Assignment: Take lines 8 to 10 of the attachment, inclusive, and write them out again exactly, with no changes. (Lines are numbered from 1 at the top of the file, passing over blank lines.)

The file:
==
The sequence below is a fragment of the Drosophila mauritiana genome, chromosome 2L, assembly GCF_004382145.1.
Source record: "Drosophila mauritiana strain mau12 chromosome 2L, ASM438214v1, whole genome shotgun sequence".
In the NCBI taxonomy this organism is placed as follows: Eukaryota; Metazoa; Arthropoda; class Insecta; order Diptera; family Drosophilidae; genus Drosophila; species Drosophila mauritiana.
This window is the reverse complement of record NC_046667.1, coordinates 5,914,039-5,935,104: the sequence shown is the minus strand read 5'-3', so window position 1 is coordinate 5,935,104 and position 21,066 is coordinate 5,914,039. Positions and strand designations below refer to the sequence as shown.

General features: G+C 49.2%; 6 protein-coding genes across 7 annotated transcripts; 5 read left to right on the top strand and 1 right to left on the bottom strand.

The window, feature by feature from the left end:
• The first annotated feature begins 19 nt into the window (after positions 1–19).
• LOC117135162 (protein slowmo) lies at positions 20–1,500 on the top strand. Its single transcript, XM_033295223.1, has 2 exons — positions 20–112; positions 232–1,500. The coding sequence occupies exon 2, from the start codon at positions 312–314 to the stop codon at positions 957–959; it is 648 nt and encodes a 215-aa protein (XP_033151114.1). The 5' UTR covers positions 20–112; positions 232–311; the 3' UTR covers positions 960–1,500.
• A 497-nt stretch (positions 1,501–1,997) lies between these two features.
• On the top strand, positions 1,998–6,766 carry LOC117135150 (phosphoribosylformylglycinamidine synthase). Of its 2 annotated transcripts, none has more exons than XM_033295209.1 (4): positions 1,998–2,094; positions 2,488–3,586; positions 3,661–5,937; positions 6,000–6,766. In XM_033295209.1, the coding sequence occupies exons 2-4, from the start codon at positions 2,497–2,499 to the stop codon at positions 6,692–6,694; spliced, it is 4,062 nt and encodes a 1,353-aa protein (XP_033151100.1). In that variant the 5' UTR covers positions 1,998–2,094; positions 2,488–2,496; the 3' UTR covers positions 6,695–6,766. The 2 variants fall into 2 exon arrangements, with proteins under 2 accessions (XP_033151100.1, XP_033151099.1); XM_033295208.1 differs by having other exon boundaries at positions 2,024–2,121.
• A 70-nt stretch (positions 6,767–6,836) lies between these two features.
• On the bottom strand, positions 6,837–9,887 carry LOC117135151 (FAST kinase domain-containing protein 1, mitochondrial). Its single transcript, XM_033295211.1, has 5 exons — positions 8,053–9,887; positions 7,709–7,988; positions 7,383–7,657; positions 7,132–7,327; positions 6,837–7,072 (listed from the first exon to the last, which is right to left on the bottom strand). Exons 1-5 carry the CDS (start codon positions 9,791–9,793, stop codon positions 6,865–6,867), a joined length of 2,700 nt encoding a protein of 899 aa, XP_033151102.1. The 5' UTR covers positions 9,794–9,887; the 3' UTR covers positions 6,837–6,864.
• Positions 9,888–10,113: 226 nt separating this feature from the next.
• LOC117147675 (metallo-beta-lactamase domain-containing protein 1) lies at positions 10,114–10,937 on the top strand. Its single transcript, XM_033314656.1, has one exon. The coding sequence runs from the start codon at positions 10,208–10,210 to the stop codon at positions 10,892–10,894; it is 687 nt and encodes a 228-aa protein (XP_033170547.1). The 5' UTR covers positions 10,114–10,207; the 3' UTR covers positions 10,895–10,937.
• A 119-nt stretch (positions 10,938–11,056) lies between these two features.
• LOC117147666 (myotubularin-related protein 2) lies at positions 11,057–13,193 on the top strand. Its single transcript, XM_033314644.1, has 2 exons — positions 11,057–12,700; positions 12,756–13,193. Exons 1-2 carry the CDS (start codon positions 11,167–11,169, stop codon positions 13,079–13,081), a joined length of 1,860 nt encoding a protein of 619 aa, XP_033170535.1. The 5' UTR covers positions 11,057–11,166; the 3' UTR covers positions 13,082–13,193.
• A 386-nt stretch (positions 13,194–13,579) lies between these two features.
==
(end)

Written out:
• LOC117135162 (protein slowmo) lies at positions 20–1,500 on the top strand. Its single transcript, XM_033295223.1, has 2 exons — positions 20–112; positions 232–1,500. The coding sequence occupies exon 2, from the start codon at positions 312–314 to the stop codon at positions 957–959; it is 648 nt and encodes a 215-aa protein (XP_033151114.1). The 5' UTR covers positions 20–112; positions 232–311; the 3' UTR covers positions 960–1,500.
• A 497-nt stretch (positions 1,501–1,997) lies between these two features.
• On the top strand, positions 1,998–6,766 carry LOC117135150 (phosphoribosylformylglycinamidine synthase). Of its 2 annotated transcripts, none has more exons than XM_033295209.1 (4): positions 1,998–2,094; positions 2,488–3,586; positions 3,661–5,937; positions 6,000–6,766. In XM_033295209.1, the coding sequence occupies exons 2-4, from the start codon at positions 2,497–2,499 to the stop codon at positions 6,692–6,694; spliced, it is 4,062 nt and encodes a 1,353-aa protein (XP_033151100.1). In that variant the 5' UTR covers positions 1,998–2,094; positions 2,488–2,496; the 3' UTR covers positions 6,695–6,766. The 2 variants fall into 2 exon arrangements, with proteins under 2 accessions (XP_033151100.1, XP_033151099.1); XM_033295208.1 differs by having other exon boundaries at positions 2,024–2,121.